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weekend links

weekend links

Ten Things

zero waste shop

Hiya! Thank you for your kind words on the return on Ten Things last week. I’m really glad you were as happy as me for this series to return – it’s always a post I enjoy putting together each week.

This week’s links:

1. “Activism works so I’m telling you to act“.

2. Worrying – why is the far-right suddenly paying attention to climate change?

From France to Washington to New Zealand, angry voices on the hard-right — nationalists, populists, and others beyond conventional conservatism — are picking up old environmental tropes and adapting them to a moment charged with fears for the future. In doing so, they are giving potent new framing to a set of issues more typically associated with the left. Often, they emphasize what they see as the deep ties between a nation’s land and its people to exclude those they believe do not belong. Some twist scientific terms such as “invasive species” — foreign plants or animals that spread unchecked in a new ecosystem — to target immigrants and racial and ethnic minorities. And here’s what really frightens me: This dynamic is likely to intensify as climate change creates new stresses that could pit nations and groups against one another.”

3. The Paris Agreement came good (for now). A huge victory, and hopefully it will set a landmark for future developments.

4. This one’s from last month, but it’s a good example of why we can’t just plant trees and carry on business as usual.

5. Indigenous people may be the Amazon’s last hope.

6. An interesting article on climate change and the class divide.

A placard at a 40,000-strong protest in Sydney at the height of the bushfire crisis in December had it right: “No one is coming to save us, except us”. As long as there are profits to be made from the exploitation of the world’s workers and the environment, the capitalist ruling class will never be convinced of the need for change. If we’re going to save our precious planet, and win a just and sustainable future, we need to unite into a movement powerful enough to smash their rotten system for good.”

7. “Health isn’t a private thing” – why universal free healthcare for all is the only sustainable solution for the planet.

8. Continuing the weird weather trend in Antarctica, the remaining snow there has turned blood-red.

9. How women-led efforts in drought-hit Pakistan have provided food and income in an otherwise barren land. Their techniques could be adopted in other drought-hit areas to decrease malnourishment rates.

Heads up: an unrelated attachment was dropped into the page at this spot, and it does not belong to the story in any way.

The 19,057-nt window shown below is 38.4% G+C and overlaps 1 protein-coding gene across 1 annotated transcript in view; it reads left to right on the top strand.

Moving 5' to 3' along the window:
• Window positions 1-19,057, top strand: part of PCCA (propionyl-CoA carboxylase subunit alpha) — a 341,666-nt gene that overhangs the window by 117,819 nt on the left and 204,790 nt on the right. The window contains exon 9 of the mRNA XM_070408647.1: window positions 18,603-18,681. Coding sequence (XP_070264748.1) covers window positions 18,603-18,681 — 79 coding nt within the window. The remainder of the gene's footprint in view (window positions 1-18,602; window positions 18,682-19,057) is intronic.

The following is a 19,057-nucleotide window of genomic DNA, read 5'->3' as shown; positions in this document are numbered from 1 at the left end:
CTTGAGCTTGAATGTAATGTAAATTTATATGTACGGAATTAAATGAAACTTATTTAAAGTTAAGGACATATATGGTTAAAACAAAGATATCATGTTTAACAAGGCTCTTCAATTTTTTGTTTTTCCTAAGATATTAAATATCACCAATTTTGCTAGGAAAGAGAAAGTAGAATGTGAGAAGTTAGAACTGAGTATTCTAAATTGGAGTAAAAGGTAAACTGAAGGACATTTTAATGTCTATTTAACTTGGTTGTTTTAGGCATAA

10. Finally, a welcome piece of good news on a stormy Saturday.

Signing off for now,

Wendy.x

weekend links

Ten Things

Hello! “A new Ten Things post?” I hear you say. Indeed! It’s been a little while, but I am excited to bring this post series back. In case you’re new to these parts, Ten Things is where I round up the week’s environmental news in an easily accessible bitesize manner. Let’s dive straight in:

1. Economists at the world’s largest funder of fossil fuels – JP Morgan – have warned clients, in a leaked report, that under a business-as-usual approach to climate change that “we cannot rule out catastrophic outcomes where human life as we know it is threatened.” The report implicitly condemns the US bank’s own investment strategy and highlights growing concerns among major Wall Street institutions about the financial and reputational risks of continued funding of carbon-intensive industries, such as oil and gas.

2. Record heat in Antarctica has led to large scale ice cap melts.

3. A quarter of all tweets about climate on an average day are produced by bots – largely with the specific purpose to amplify denialist messages about climate change. This proportion was higher in certain topics – bots were responsible for 38% of tweets about “fake science” and 28% of all tweets about the petroleum giant Exxon. Conversely, tweets that could be categorized as online activism to support action on the climate crisis featured very few bots, at about 5% prevalence.

4. It may only be February, but 2020 is already “virtually certain” to be among the 10 warmest years on record, and has nearly a 50 percent chance of being the warmest ever, say scientists from the US’s National Oceanic and Atmospheric Administration.

5. “To get a sense for how backwards we are on climate policy, consider the fact that people are literally *rewarded* for frequent flying rather than disincentivized from doing so. It’s extraordinary.

6. Do we need to re-think our idea of time?

7. Fashion brands should be obliged to help you repair what you wear.

If you’re wearing a buttoned up top, chances are that secreted somewhere on its inside is a spare button, sewn onto a label, tucked under a hem. If your shirt were to pop a button, would you be able to make use of this spare? Or would you just throw away the shirt and order a new one? Sewing a few stitches used to be a skill as basic as reading and writing. But the fact that we collectively send £140m of clothing to landfill each year suggests that things have changed. “

8. Can we have prosperity without growth?

People can flourish without endlessly accumulating more stuff. Another world is possible.”

9. When it comes to ethical fashion, is anyone making money?

10. Finally, I wrote a piece for Kempii, an online zero-waste store, on zero-waste snack ideas. You’ll find over 30 zero-waste snack ideas – from sweet to savoury and fresh to dry – over there, so do take a look.

That’s it from me – I hope you are staying safe from the storms. My thoughts are with everyone who has been affected by the floods of the last few weeks.

Wendy.x

ps: In case you’re wondering, the newsletter is coming back too in the next couple of weeks, so keep an eye on your inbox!